Hearts of Gold' is a high-quality heirloom that can be grown in short season climates. These very productive plants produce fruit that is dark orange, firm-fleshed, and aromatic. Round, 3-pound fruits up to 6" in diameter.
• Botanical Name: Cucumis melo
• Days to Maturity: 80 days
• Family: Cucurbitaceae
• Native: Africa, Asia, Australia, West Pacific Islands
• Hardiness: Frost-sensitive annual
• Plant Dimensions: Sprawling vines average 6'.
• Variety Information: Firm, juicy, and aromatic; up to 6" diameter, 3 pounds, with deep orange flesh. Skin is ribbed and heavily netted. Cross between 'Osage' and 'Nettedgem' from 1890.
• When to Sow Outside: RECOMMENDED. 1 to 2 weeks after your average last frost date, and when soil temperature is 70°–90°F.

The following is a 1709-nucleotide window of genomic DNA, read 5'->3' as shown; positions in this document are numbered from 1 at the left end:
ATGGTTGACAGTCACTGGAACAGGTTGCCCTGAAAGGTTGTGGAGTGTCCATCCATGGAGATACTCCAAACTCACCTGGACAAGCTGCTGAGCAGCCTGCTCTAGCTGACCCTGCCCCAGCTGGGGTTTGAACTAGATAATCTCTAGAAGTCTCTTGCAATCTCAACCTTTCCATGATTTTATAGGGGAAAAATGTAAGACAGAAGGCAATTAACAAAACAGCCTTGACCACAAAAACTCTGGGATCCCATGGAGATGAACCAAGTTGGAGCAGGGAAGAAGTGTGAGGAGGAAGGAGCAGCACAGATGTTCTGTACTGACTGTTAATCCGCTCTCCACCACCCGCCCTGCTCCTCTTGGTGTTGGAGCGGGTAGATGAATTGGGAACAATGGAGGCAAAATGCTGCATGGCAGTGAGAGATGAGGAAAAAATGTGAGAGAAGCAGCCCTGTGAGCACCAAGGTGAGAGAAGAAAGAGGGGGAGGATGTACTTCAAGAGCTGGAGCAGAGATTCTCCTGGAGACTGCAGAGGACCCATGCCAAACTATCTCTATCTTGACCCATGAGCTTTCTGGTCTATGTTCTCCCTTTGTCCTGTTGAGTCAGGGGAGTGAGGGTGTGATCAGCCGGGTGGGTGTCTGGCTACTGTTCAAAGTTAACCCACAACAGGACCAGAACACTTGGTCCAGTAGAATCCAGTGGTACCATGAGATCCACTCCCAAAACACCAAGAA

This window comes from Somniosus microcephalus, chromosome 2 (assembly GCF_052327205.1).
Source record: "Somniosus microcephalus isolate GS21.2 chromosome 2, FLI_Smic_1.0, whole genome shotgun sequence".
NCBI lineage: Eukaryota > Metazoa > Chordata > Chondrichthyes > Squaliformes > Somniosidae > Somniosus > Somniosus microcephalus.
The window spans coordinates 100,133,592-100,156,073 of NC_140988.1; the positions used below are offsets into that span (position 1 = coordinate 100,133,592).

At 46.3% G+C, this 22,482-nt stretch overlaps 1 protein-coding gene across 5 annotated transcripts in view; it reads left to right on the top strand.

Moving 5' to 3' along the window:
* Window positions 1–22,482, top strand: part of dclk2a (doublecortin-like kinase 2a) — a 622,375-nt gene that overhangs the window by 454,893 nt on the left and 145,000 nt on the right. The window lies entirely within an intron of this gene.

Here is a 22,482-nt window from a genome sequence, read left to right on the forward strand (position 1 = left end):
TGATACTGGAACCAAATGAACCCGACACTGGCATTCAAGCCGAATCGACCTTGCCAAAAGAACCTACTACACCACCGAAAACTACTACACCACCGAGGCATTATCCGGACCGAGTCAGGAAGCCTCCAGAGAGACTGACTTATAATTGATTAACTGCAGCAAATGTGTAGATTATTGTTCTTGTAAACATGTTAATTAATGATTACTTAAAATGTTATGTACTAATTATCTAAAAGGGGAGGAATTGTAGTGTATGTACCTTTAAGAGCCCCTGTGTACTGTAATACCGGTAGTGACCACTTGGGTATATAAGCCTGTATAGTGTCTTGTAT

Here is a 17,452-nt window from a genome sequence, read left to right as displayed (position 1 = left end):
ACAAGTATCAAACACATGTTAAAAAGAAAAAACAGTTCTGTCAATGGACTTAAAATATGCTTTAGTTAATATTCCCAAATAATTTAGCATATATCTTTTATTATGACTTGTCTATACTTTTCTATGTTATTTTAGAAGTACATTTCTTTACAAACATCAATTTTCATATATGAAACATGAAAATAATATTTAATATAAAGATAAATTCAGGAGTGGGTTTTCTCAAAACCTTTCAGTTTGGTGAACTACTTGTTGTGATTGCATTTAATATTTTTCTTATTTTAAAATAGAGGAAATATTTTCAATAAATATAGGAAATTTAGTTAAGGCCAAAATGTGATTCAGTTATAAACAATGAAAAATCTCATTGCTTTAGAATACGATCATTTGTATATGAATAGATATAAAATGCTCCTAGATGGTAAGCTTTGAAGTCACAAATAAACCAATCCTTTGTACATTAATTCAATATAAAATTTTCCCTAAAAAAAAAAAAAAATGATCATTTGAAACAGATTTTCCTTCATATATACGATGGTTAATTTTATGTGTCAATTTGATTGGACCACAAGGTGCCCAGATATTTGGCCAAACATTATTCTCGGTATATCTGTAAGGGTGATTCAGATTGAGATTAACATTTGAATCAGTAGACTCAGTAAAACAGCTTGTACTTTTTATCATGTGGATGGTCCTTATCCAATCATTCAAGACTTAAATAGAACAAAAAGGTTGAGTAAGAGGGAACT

• When to Start Inside: Recommended for short-season areas. 2 to 4 weeks before transplanting within 2 weeks after your average last frost date. Sow into biodegradable pots that can be directly planted in the ground; roots are sensitive to disturbance.
• Days to Emerge: 5–10 days
• Seed Depth: ¼"
• Seed Spacing: 2–3 seeds per mound
• Row Spacing: 4'–6' apart
• Thinning: Thin to 1 plant per mound
• Harvesting: Harvesting at the right time is very important with melons. Commercial growers harvest before melons are ripe, forcing them to ripen off the vine, but the last few days of ripening on the vine put a lot of sugars into the melon. Consequently, melons taste significantly better when vine ripened. How do you know when melons are ripe? Use these indicators: 1) The color between the surface netting is brown, not green. 2) A ripe melon will have a pleasant, fruity aroma at the blossom end. 3) A crack will form on the stem right near the point of attachment. This is called the "slip stage" and in a few days, the melon will detach from the vine with little effort and pressure. If it is somewhat difficult to detach the fruit from the vine, the melon is not ready yet. Do not allow to over-ripen.